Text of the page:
OAS MEETING THIS TUESDAY, MARCH 1, 7:00 PM AT OMSI
“From the Mountains Beyond: The Archaeology of Huckleberry and Cedar in the Southern Washington Cascades” is the title of the March 1, 2011 lecture sponsored by the Oregon Archaeological Society. Rick McClure, the Forest Archaeologist and Heritage Program Manager for Gifford Pinchot National Forest, will discuss the record left by Lewis and Clark regarding the many resources—including plant foods--they encountered and their cultural significance to local Native peoples.
Some of these resources were from the surrounding uplands - the mountains beyond - areas managed today as national forest system lands. The presentation will take a closer look at several specific resources, beginning with descriptions from the pages of the expedition journals, and moving to the archaeology of the mountains beyond, to investigate traditional land use practices in the period 1805-1806.
The presentation is at Oregon Museum of Science and Industry (OMSI) at 7:45 PM, and is free and open to the public. The talk is preceded at 7 PM by a general business meeting, which is also open to the public See www.oregonarchaeological.org or call 503-727-3507 for more information.
CLARK COUNTY MUSEUM HONORS OAS MEMBER RICHARD REAY
The Clark County Historical Museum threw a party on Jan. 19 for Richard Reay, who has volunteered there for a decade. He didn’t want any fuss, so the museum made it a surprise party. “Richard made himself indispensable to staff, other volunteers and visitors alike with his can-do attitude, endless patience, attention to detail, and encyclopedic knowledge of our reference library as well as the last 10 years of museum history,” a museum press release stated. “In a word, Richard is irreplaceable.”
Read more at: Richard Reay Honored
JEAN M. AUEL'S NEW BOOK TO BE RELEASED MARCH 29, 2011!
The highly anticipated sixth book of Jean Auel’s Earth’s Children® series, The Land of Painted Caves, is the culmination fans have been waiting for. Continuing the story of Ayla and Jondalar, Auel combines her brilliant narrative skills and appealing characters with a remarkable re-creation of the way life was lived more than 25,000 years ago.
See more about the book and read free chapters at:
The Land of Painted Caves
See Jean Auel talk about her new book on video: Painted Caves Interview
And here's a "trailer" for the book...
CHAUVET CAVE FILM TO BE RELEASED!
Werner Herzog's new film "Cave of Forgotten Dreams" is a stunning 3D documentary about the cave in France that is home to the world's oldest known human art. The film, which includes appearances by Dr. Jean Clottes, is scheduled to be released in March.
So far no schedule for showings has been released, but stay tuned!
Read more at: Herzog Chauvet Interview
More about the film: Herzog website
...and here's the official movie trailer...
OREGON TRAIL/ANTELOPE RIDGE WIND FARM UPDATE
Over the past week I learned that Portland-based Archaeological Investigations Northwest Inc. (AINW) is the firm doing the archaeological research and analysis on the wind project. This is encouraging because AINW is a very good and highly respected firm...but keep in mind that AINW (like any archaeological consulting organization) is only in a position to analyze and recommend things to the various regulatory agencies that have the real decision-making power that will determine the fate of the Oregon Trail in the project area.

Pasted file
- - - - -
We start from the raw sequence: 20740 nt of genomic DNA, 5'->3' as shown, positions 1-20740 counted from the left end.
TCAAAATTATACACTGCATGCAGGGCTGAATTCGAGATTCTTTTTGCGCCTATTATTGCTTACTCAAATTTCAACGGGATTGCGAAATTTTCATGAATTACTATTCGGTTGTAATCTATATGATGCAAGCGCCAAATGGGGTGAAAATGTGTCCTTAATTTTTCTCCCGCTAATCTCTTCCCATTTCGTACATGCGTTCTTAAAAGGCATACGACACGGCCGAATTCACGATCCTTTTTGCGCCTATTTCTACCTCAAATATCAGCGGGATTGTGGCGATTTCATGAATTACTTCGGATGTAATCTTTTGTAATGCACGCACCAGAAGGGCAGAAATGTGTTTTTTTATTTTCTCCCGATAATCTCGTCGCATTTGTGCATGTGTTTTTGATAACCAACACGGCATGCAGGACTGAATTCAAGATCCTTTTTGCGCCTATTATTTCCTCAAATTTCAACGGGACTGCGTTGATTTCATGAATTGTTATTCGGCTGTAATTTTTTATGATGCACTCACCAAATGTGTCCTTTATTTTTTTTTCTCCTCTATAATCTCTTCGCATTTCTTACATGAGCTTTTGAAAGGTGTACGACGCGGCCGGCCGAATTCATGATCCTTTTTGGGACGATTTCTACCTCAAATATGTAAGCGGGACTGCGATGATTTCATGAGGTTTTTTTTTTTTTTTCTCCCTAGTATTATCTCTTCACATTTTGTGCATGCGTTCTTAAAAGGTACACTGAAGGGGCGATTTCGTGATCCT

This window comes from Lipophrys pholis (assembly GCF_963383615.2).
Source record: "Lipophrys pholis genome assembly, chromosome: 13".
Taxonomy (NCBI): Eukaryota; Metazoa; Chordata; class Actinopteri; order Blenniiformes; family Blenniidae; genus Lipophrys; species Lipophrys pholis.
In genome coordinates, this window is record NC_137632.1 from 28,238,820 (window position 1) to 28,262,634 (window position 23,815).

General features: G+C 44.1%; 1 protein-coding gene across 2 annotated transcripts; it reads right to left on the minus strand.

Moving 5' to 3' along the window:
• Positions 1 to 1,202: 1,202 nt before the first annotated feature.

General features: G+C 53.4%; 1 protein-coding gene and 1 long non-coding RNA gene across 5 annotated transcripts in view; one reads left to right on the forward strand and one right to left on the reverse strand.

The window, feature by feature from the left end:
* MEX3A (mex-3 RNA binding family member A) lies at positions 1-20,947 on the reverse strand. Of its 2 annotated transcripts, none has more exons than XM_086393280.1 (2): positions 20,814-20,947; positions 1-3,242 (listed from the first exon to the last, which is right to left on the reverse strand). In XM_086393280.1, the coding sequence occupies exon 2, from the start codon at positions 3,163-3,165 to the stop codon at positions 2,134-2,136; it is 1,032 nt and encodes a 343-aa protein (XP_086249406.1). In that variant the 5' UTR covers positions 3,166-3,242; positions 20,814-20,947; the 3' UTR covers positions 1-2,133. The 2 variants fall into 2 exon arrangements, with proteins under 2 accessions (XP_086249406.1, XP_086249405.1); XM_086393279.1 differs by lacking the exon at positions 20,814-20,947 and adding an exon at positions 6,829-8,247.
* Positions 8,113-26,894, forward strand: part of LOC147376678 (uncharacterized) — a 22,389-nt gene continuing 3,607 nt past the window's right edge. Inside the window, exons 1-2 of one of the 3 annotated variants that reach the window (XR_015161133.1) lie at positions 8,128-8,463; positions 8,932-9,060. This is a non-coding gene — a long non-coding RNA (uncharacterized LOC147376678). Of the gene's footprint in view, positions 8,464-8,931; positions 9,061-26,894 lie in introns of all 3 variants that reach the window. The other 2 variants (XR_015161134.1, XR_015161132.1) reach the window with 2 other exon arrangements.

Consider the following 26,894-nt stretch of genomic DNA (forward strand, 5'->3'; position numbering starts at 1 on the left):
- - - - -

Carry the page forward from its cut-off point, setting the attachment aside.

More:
According to Terry Ozbun, Senior Archaeologist at AINW...
"AINW is conducting cultural resource surveys for the Antelope Ridge Wind Energy Project to provide information for appropriate protections of historic and archaeological resources during the project planning process. For over a year now, the project developer has been working closely with the Oregon-California Trails Association (OCTA) and with the Oregon Historic Trails Advisory Council (OHTAC) to formulate plans for avoiding impacts to the Oregon Trail. This collaboration was proactively initiated by the developer and has been productive and sincere. All of the parties are working very hard to find a way to develop wind energy and, at the same time, protect the Oregon Trail, along with other important cultural resources.
The project's permit application is available online at http://www.horizonwindfarms.com/western-region/under-dev/antelope-ridge.htm and I would also be happy to field questions that OAS members may have about the project." You can reach Terry at: firstname.lastname@example.org.
I encourage you to let your elected officials and representatives of the regulatory agencies (see my previous email for details) know how you feel about protecting the Oregon Trail for future generations.
ENDANGERED PLACES LIST STARTED BY LEAGUE
The Historic Preservation League of Oregon is creating a most endangered places list for Oregon. The list will be an annual register of those historic buildings, and sites, and districts, and structures, and landscapes that need a little extra attention in order to make it to the next phase.
You can submit a nomination until March 21. While a diversity of places will be selected, historic significance, the nature of the threat, and the potential for local support will be considered during review process. The inaugural list will be announced in late May, after which the league will actively support the selected places through partnerships and direct assistance.
For more information and a nomination form, visit www.historicpreservationleague.org
That's all for now. Let me know if you like the new eNews format (email@example.com).
Current topics in archaeology, cultural heritage & historic preservation